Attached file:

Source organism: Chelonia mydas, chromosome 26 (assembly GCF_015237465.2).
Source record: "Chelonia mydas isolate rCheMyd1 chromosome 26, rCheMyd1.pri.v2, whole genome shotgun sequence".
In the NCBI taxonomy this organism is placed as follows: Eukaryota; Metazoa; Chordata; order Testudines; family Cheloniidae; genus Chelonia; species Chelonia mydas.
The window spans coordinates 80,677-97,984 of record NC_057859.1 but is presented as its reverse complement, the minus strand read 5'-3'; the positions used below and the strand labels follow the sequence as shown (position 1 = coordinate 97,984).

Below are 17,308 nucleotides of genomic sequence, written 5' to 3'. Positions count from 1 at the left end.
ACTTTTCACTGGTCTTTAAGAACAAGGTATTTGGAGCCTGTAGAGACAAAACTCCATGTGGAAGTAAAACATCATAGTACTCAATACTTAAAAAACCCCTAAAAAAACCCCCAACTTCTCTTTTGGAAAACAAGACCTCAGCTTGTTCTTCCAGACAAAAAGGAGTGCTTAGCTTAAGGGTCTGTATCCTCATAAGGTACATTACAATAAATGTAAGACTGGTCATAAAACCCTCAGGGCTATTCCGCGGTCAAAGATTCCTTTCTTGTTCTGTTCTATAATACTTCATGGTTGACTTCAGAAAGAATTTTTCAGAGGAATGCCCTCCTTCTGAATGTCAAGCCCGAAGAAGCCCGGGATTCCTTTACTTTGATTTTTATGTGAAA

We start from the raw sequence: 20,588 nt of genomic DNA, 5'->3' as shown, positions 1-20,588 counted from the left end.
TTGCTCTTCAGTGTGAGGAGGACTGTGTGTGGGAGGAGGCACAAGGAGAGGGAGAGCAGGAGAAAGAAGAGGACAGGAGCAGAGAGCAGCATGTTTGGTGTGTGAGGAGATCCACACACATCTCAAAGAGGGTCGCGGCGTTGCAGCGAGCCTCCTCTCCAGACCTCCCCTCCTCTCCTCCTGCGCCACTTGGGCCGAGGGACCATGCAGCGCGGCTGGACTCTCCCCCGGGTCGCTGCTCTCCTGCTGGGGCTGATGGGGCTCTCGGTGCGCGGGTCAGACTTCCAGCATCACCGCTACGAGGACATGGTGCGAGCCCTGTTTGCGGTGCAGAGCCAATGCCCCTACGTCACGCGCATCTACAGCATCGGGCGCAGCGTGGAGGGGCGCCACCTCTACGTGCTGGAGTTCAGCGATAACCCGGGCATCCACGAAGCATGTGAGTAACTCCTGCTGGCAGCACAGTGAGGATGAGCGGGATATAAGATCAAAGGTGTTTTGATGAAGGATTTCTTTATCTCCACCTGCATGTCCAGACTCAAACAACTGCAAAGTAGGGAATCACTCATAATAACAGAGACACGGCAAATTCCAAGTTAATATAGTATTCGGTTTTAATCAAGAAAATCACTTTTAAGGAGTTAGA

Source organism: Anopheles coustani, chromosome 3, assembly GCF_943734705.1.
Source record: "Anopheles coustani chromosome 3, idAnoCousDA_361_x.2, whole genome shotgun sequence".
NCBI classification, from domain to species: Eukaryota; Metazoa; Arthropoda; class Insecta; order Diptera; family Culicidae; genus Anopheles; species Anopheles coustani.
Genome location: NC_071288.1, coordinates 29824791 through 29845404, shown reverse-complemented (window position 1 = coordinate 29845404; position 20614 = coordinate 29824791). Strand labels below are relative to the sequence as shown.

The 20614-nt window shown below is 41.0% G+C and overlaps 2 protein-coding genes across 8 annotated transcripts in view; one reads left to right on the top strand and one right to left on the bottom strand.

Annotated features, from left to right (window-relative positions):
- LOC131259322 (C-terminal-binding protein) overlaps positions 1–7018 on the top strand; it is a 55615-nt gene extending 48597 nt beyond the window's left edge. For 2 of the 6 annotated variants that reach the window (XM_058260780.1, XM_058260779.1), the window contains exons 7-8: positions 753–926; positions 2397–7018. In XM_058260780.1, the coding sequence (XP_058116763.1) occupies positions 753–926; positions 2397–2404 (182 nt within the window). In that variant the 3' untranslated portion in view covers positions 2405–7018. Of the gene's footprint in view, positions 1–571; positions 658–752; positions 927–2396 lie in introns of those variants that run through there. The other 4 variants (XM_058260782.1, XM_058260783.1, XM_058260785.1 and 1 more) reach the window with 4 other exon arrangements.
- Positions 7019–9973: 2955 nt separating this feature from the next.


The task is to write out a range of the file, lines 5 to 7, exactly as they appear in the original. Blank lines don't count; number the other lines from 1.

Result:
Below are 17,308 nucleotides of genomic sequence, written 5' to 3'. Positions count from 1 at the left end.
ACTTTTCACTGGTCTTTAAGAACAAGGTATTTGGAGCCTGTAGAGACAAAACTCCATGTGGAAGTAAAACATCATAGTACTCAATACTTAAAAAACCCCTAAAAAAACCCCCAACTTCTCTTTTGGAAAACAAGACCTCAGCTTGTTCTTCCAGACAAAAAGGAGTGCTTAGCTTAAGGGTCTGTATCCTCATAAGGTACATTACAATAAATGTAAGACTGGTCATAAAACCCTCAGGGCTATTCCGCGGTCAAAGATTCCTTTCTTGTTCTGTTCTATAATACTTCATGGTTGACTTCAGAAAGAATTTTTCAGAGGAATGCCCTCCTTCTGAATGTCAAGCCCGAAGAAGCCCGGGATTCCTTTACTTTGATTTTTATGTGAAA

We start from the raw sequence: 20,588 nt of genomic DNA, 5'->3' as shown, positions 1-20,588 counted from the left end.